Johnson and Boldin faced off against Rogers and the Lions in Week 1 and the debuts for all three went like this:

- Rogers, 38 yards and two touchdowns

- Johnson, seven yards

- Boldin, 10 catches for 217 yards and two touchdowns

If that isn't weird enough, that Boldin had over 200 yards in his first NFL game, consider that Joey Harrington had four touchdowns and no interceptions and won. Boldin ended up having 464 yards over his first four games, which is more than Rogers had in his entire career.

And then there's Charlie Wade. He had two catches for 116 yards in his debut for the Bears in 1974. He ended up having 683 yards that season, but Wade didn't play again. He was also drafted, but he went in the 17th round as the 442nd overall pick. Which is probably later than Baldwin would've been taken if the current NFL draft had 442 picks.

(There was a time in the league where they said "Okay, now that we've drafted relevant players, let's waste the next 16 hours!") (Hmmm, that's possibly still somewhat relevant to today's NFL!)

So in the history of undrafted free agent receivers making their debut in Week 1, I'd say you have Bobby Johnson and then Baldwin. The good news for Baldwin is that his contract makes it almost certain that he will play more seasons and have a longer career than Johnson, just as soon as he hits this year's Week 1.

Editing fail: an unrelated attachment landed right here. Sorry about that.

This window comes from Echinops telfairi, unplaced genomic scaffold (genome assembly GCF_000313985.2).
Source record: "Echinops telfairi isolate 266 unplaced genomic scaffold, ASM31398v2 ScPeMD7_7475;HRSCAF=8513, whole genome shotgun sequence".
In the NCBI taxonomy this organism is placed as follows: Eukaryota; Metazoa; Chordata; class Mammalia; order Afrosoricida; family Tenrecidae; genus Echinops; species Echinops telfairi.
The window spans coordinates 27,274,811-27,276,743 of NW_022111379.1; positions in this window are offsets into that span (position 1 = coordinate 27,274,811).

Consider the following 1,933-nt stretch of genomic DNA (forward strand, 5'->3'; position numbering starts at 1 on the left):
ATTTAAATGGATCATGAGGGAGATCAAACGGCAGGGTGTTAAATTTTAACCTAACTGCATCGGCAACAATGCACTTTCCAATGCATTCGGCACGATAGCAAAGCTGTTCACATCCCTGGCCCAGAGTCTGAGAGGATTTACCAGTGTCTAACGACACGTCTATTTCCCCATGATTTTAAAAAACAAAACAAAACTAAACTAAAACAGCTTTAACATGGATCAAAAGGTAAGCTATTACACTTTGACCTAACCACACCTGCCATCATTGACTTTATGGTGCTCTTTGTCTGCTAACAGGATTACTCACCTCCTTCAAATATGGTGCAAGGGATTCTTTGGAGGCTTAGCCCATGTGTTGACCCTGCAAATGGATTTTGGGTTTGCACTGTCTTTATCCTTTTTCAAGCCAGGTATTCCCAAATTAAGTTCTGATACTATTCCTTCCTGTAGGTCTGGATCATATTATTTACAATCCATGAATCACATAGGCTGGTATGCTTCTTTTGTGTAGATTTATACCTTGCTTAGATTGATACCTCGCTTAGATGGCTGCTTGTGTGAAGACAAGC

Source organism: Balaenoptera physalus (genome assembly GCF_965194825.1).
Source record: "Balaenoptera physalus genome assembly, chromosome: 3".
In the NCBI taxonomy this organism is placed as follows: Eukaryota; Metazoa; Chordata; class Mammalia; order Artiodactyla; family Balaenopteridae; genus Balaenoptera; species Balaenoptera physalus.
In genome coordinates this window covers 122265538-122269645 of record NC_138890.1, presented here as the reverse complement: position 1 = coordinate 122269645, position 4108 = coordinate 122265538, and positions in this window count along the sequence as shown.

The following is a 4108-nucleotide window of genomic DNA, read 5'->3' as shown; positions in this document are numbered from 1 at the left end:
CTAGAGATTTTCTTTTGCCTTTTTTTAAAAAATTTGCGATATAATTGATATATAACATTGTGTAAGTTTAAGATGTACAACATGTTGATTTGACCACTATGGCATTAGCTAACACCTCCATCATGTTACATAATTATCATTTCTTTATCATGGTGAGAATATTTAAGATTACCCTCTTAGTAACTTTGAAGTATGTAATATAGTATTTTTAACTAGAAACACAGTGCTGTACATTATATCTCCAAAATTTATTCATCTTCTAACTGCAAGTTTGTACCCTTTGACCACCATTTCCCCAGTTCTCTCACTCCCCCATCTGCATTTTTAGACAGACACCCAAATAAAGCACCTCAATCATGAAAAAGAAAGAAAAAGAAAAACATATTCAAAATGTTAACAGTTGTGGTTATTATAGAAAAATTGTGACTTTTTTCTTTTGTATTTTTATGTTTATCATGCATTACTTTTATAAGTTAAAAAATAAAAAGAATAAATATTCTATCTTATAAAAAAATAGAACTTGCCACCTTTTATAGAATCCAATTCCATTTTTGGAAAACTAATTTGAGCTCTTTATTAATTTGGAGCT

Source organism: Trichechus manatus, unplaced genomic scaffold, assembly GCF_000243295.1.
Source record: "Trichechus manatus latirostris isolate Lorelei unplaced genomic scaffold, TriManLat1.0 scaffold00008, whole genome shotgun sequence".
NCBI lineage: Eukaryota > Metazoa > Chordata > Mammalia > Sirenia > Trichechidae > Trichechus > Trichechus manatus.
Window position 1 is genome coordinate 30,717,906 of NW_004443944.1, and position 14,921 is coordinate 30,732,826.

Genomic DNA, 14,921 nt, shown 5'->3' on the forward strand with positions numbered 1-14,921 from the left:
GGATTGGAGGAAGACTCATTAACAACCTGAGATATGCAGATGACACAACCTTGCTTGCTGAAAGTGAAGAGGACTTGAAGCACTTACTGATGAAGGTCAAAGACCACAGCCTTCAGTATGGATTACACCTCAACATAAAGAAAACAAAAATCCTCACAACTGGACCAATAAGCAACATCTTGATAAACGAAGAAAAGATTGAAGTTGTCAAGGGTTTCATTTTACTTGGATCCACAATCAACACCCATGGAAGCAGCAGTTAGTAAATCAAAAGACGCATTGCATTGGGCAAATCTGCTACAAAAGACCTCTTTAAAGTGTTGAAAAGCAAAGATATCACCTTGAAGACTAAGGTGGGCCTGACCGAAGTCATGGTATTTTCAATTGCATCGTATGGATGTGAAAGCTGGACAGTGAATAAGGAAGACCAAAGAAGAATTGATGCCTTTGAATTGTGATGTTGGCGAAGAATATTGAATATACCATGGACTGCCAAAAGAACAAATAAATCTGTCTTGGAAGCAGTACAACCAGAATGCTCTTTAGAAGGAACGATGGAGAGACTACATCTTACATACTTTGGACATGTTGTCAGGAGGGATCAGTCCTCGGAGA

(It wasn't the top Seahawks debut for a receiver, but it was close. Steve Largent, a fourth round pick of the Oilers in 1976, had 86 yards for the expansion Seattle Seahawks that season.)

A clever headline about his rookie season

I once submitted an article to SBNation where I had written [insert confused Jags fan gif] as a joke, not as an instruction, but the editor actually inserted the gif. Cool story, huh?

Baldwin's rookie season in Seattle was a surprising one in many ways. He started off as a longshot to make the team and in less than a year was the number one receiver for the Seahawks. Baldwin had 788 yards as a rookie. Not just the most on the 2011 team by far, but the second-most by a rookie in franchise history. Only Joey Galloway had more, posting 1,039 yards in 1995 after being the eighth overall pick.

Largent posted 705 yards as a rookie in '76, but on a 14-game schedule.

One, Two, Tree

What do you get when you take two white rappers, Eminem (Marshall Mathers) and Everlast (Christian name is Erik Schrody) and combine a hit song from one and then from the other, take their second studio album (first as a solo act) but not the whole name of the album, just one word from it?

Stan Ford.

/pulls down on collar while profusely sweating

Notable receivers from Stanford include Ed McCaffrey, Chris Burford, James Lofton, Gene Washington, Tony Hill, and Glyn Milburn.